Edwin Henry Barton was born in Nottingham in 1858. Although an enthusiastic scholar from a young age, his family's financial situation compelled him to leave school early and earn a living. The opening of University College, Nottingham, in 1881, provided him with the opportunity to study at evening classes, and during the next few years he passed both the London Matriculation and the Intermediate Science examinations. Encouraged by these successes he abandoned his employment as a draughtsman, using his savings to enrol as a full time student at the University College. In just one year he obtained a Physics degree with Honours.
In 1891 he applied for and received an '1851 Exhibition' Scholarship, and began the research work that was to form a fundamental part of his life and career. He first worked under the direction of Professor Rucker at the Royal College of Science, London, and subsequently under Professor Hertz at the University of Bonn.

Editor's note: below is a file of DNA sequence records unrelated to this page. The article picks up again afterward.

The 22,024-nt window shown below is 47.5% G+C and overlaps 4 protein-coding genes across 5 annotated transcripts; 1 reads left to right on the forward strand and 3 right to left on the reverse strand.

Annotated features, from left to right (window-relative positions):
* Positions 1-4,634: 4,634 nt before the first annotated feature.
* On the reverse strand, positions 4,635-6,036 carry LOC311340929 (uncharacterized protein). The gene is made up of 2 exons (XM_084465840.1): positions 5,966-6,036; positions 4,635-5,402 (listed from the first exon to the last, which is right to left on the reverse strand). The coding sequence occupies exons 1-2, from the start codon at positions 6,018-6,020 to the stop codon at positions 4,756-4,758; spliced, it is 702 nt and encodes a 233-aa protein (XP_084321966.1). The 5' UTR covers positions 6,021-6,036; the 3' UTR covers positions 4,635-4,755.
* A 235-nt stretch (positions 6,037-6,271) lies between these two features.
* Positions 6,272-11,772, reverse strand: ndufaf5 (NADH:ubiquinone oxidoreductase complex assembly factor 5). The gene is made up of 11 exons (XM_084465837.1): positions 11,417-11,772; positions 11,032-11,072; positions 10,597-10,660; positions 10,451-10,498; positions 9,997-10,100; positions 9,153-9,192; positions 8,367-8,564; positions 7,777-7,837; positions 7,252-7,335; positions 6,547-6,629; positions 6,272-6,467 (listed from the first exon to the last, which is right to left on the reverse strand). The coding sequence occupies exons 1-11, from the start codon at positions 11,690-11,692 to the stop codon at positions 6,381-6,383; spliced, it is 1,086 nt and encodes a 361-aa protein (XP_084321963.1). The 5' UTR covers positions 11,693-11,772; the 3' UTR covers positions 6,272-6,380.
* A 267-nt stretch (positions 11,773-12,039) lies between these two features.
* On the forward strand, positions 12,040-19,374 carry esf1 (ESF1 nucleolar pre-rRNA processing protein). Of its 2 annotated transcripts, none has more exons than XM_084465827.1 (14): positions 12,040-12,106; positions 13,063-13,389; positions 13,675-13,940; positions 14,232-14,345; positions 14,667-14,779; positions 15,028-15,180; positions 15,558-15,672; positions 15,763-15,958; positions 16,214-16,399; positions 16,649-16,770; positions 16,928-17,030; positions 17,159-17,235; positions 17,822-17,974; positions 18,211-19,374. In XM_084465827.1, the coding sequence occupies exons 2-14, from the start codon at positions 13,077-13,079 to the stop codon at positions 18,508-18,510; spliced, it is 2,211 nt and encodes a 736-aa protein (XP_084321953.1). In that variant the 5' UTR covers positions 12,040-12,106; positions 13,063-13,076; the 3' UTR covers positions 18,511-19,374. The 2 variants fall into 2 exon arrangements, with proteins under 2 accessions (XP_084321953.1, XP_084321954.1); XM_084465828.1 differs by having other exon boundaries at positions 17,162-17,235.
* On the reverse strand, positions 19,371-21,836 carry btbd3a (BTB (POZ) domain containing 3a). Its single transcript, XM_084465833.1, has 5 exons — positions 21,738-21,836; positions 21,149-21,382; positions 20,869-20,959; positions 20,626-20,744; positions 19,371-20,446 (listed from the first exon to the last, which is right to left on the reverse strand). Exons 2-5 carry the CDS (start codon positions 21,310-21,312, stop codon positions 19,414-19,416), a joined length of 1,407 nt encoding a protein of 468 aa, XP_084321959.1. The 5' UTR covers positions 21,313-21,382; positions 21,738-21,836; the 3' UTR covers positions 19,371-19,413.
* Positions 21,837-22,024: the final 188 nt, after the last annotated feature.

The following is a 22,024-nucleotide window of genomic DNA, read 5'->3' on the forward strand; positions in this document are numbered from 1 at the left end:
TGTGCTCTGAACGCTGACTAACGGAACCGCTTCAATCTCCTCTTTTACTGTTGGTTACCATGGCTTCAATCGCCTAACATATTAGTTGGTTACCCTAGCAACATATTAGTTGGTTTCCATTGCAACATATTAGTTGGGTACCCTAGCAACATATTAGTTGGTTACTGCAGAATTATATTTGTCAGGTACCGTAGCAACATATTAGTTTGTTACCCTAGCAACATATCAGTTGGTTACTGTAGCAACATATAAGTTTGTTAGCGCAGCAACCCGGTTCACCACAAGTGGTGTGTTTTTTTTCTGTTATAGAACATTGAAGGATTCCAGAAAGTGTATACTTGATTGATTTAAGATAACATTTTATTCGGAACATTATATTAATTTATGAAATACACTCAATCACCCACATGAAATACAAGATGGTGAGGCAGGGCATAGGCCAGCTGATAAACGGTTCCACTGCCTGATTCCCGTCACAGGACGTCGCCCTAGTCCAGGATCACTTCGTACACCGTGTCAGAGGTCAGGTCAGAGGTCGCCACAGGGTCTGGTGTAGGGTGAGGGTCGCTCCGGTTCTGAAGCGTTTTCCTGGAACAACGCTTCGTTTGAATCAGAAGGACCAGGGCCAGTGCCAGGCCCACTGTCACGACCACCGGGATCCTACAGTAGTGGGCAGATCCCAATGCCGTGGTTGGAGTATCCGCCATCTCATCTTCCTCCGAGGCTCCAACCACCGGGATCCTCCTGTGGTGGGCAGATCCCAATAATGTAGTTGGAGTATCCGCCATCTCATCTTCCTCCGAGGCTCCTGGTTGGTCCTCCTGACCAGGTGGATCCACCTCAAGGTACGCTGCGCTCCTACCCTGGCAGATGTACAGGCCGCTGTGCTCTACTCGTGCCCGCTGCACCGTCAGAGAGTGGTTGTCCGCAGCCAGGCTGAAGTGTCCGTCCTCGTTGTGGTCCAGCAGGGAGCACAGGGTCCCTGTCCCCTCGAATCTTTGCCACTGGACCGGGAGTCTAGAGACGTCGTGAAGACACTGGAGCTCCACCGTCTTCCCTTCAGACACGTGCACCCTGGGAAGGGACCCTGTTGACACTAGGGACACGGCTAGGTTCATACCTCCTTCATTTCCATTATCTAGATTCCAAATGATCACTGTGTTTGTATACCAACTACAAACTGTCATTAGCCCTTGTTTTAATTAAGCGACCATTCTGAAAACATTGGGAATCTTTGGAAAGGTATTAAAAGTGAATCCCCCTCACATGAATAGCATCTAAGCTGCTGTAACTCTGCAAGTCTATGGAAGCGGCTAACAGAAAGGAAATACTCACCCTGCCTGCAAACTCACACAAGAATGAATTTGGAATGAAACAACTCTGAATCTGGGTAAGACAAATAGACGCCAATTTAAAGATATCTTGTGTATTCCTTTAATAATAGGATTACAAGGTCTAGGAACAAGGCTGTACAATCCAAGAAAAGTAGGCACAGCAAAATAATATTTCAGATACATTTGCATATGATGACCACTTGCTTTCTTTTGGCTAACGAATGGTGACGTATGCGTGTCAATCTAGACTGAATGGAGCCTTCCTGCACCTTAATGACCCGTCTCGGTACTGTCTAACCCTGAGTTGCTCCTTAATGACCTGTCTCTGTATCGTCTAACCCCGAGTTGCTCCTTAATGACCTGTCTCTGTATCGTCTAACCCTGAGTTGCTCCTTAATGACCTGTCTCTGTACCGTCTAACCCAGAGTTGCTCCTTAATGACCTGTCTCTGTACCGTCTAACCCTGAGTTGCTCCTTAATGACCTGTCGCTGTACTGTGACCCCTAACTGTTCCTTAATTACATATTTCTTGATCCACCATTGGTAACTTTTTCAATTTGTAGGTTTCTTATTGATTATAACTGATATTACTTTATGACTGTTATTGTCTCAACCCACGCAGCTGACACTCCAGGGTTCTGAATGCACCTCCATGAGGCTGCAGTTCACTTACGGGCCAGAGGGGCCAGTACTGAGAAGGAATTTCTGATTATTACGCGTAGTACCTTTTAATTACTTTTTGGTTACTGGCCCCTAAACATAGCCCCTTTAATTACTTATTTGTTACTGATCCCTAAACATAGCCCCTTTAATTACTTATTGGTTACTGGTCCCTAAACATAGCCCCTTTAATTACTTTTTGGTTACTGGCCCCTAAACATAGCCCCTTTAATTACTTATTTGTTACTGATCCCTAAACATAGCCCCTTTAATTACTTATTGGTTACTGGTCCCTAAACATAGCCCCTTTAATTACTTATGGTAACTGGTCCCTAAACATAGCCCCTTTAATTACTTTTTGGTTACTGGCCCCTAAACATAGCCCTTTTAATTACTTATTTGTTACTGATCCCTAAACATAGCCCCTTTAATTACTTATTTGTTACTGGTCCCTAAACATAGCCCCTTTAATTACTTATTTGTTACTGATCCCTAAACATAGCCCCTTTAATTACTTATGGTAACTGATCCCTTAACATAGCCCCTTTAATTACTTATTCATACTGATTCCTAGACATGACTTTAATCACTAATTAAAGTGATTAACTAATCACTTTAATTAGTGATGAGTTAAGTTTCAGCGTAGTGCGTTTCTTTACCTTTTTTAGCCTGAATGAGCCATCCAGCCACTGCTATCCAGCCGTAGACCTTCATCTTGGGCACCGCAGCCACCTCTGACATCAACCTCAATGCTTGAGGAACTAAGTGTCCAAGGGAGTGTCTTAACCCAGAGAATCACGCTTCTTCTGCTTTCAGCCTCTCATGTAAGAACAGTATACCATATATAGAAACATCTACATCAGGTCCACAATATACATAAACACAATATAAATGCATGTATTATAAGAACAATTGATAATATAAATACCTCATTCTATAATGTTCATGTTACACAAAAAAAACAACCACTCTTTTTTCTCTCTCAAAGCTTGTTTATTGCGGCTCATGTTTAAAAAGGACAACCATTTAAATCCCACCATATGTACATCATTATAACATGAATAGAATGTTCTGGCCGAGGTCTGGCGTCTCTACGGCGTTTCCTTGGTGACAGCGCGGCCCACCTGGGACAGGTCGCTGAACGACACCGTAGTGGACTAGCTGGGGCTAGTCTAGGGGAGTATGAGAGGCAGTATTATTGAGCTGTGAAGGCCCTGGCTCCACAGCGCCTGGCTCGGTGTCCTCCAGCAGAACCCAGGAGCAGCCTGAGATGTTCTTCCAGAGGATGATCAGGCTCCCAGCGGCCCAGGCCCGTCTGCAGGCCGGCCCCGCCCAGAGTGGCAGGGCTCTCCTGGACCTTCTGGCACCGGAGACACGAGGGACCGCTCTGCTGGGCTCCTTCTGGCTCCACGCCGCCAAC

Barton returned to England in 1893 and took up a position as Junior Lecturer in the Department of Mathematics and Physics, University College, Nottingham. In 1894 he obtained his Doctorate from the University of London, and was promoted to Senior Lecturer at Nottingham in the following year. From 1906 until his death in 1925 he held the Chair of Experimental Physics.
Professor Barton undertook research on a number of subjects, but was best known for his work upon acoustic and mechanical vibrations. He published a large number of books and articles, and was elected a Fellow of the Royal Society in 1916.